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Family law  |  Unmarried Couples

Understanding the importance of a cohabitation agreement

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Walker Family Law
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Under the present law couples who cohabit in England and Wales have few rights against each other should the relationship break down. As we will explain later on, a cohabitation agreement eliminates this issue.

Despite common belief, there’s no ‘common law marriage’, granting rights similar to married couples after cohabitation for a specified duration.

In a cohabitation breakup, neither partner can seek maintenance, and property ownership remains separate: ‘what’s yours is yours.’

This can obviously result in considerable hardship for the party who is weaker financially.

The situation is particularly serious if the property in which the parties lived is owned by just one party, meaning that the other party can be left homeless. There are some limited ways in which the non-owning party can claim a share in the property, for example where they have contributed towards its purchase, but such claims are notoriously difficult and expensive.

In case of death, a cohabitant may face financial vulnerability as they don’t automatically inherit their partner’s estate.

Parties can mitigate these risks by drafting a cohabitation agreement before they start living together.

What is a cohabitation agreement?

A cohabitation agreement outlines the division of finances, property, and child custody arrangements in the event of separation. Additionally, it can address arrangements if one party becomes ill or in case of death, complementing any existing wills.

Accordingly, the agreement can deal with such things as:

  • Who is responsible for payment of bills during the relationship, for example the mortgage/rent, council tax and utility bills;
  • Where the children will live should they separate, and what contact they will have with each parent;
  • Who will pay maintenance for the children after separation;
  • What will happen to the property in which they live if they should separate;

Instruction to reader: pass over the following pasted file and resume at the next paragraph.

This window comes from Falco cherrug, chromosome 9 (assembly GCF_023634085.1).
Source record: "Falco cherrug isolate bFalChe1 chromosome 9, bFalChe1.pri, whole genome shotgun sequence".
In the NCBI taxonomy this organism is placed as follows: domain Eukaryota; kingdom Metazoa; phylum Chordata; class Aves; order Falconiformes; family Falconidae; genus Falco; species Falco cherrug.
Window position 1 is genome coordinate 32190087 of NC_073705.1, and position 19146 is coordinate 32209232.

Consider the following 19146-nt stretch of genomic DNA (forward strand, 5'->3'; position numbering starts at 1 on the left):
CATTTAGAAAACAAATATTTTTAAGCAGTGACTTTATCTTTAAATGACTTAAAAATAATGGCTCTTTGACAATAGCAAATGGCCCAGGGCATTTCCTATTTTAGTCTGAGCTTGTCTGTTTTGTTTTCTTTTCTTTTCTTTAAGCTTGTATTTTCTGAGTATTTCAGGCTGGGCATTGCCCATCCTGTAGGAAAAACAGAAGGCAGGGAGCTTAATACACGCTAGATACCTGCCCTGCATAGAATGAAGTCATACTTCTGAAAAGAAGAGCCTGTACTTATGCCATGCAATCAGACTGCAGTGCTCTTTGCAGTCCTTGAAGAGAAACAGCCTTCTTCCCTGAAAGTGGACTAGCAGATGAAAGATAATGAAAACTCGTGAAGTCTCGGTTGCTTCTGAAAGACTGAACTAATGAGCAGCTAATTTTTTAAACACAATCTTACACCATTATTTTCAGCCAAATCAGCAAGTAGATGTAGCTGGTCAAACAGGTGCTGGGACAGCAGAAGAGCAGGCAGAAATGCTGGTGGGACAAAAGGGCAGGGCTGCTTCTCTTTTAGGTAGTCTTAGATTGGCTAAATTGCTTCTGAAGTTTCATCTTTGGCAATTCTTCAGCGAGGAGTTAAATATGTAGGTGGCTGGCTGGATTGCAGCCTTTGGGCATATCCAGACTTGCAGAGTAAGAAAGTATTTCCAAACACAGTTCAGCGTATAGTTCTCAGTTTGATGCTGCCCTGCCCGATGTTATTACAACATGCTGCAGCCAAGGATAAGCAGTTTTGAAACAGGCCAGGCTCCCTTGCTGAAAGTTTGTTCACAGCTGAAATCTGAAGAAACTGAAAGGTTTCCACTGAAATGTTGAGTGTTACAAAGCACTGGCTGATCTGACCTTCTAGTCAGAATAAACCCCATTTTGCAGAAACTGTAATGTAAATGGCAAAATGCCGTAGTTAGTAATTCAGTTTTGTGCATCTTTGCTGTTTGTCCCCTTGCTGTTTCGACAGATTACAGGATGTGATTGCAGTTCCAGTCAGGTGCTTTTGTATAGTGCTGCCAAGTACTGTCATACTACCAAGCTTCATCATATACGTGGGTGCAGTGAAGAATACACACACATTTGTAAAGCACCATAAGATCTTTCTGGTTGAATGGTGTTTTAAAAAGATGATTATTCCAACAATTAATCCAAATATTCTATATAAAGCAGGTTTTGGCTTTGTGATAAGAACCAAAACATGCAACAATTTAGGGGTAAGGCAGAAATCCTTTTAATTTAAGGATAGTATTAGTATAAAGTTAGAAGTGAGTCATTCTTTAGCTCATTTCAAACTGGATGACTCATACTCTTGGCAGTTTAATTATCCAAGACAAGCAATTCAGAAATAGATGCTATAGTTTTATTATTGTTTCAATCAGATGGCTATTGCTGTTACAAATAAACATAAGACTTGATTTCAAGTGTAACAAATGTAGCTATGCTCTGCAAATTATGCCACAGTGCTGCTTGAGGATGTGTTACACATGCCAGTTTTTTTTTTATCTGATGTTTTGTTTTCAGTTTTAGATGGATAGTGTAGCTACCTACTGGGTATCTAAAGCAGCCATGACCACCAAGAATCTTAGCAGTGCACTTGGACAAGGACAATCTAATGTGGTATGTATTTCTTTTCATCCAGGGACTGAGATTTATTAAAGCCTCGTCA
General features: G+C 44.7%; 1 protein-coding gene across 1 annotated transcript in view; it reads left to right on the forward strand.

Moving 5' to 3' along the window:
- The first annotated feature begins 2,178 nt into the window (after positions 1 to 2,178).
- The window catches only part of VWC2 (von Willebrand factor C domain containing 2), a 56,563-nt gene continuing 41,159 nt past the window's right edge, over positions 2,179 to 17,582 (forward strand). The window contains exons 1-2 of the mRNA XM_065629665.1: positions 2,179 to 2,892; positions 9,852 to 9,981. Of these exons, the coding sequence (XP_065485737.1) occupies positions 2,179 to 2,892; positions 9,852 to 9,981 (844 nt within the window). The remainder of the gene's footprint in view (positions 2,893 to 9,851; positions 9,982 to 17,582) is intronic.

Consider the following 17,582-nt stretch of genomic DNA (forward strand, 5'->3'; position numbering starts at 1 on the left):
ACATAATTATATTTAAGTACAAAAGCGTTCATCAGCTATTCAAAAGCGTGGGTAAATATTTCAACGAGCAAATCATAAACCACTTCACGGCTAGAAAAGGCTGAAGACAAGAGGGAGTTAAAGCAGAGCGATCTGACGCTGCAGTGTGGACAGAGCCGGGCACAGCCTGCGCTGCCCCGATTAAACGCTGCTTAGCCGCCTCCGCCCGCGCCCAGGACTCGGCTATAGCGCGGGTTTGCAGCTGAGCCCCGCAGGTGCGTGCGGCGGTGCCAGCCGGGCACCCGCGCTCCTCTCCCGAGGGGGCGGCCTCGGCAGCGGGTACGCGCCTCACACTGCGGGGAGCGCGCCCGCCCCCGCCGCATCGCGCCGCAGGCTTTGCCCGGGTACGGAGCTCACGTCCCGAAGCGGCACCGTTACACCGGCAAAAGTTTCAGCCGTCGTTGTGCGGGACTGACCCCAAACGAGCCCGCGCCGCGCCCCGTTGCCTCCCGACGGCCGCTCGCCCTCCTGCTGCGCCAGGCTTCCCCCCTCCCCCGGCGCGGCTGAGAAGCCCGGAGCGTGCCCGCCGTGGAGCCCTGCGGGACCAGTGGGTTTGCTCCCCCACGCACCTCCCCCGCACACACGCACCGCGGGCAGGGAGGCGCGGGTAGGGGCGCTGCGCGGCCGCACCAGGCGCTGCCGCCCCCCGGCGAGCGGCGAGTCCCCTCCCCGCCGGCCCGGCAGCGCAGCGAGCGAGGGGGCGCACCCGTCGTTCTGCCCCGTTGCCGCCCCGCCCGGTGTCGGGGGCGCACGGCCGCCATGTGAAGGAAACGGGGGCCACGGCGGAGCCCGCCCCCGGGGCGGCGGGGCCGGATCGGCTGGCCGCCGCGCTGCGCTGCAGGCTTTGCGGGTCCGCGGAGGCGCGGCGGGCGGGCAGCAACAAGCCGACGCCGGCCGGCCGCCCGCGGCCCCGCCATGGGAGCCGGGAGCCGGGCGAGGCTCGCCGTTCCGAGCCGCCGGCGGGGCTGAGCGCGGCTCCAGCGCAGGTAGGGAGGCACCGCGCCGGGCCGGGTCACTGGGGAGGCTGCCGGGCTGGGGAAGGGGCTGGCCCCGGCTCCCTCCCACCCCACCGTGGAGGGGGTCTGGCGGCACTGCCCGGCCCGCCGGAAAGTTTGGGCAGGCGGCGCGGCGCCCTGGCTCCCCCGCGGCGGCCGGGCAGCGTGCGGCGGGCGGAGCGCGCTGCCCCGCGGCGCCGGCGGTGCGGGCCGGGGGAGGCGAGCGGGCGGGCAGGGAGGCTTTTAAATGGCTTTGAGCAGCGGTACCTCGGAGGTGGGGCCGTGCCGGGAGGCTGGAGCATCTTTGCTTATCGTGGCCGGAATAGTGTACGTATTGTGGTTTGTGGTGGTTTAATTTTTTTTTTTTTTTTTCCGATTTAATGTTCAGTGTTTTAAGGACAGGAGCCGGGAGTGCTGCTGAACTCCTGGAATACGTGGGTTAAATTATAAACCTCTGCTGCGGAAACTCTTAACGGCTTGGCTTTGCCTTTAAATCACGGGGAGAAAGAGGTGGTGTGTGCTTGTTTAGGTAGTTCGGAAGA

• Any other sharing of assets should they separate;
  • What happens regarding a party’s pension if they should die (it may be possible to nominate the other party to be a beneficiary under the pension); and
  • Next of kin rights in the event of a medical emergency.

The specifics of the agreement will vary based on individual circumstances and the parties’ preferences.

Is it legally binding?

A cohabitation agreement is legally binding if properly drafted, fair, and signed without coercion or pressure.

Both parties must fully disclose their financial situations before signing the agreement to ensure fairness and reasonableness.

Both parties should ideally seek independent legal advice before signing the agreement to ensure they fully understand its implications.

Note that if there is any change in the parties’ circumstances after the agreement is entered into, for example if they have children or purchase property, then advice should be taken as to whether the terms of the agreement should be reviewed.

Can I write my own cohabitation agreement?

A cohabitation agreement is a legal document and, as such, should really be prepared by a specialist lawyer, who will ensure that it is clear, that it properly gives effect to the agreed terms, and that it is legally binding.

Whilst you can try to save money by writing your own cohabitation agreement, this could well turn out to be a false economy if the agreement turns out not to be legally binding.

How can we help?

For further information on how we can help, please see our Cohabitation agreements page.

Walker Family Law is an award-winning family law practice, recognised as one of the leading family law firms in the South West of England with services covering family law mediationdivorce lawchild-law and arbitration.

Please contact us if you require any further information.

For more information about cohabitation agreements and how we can help, see this page.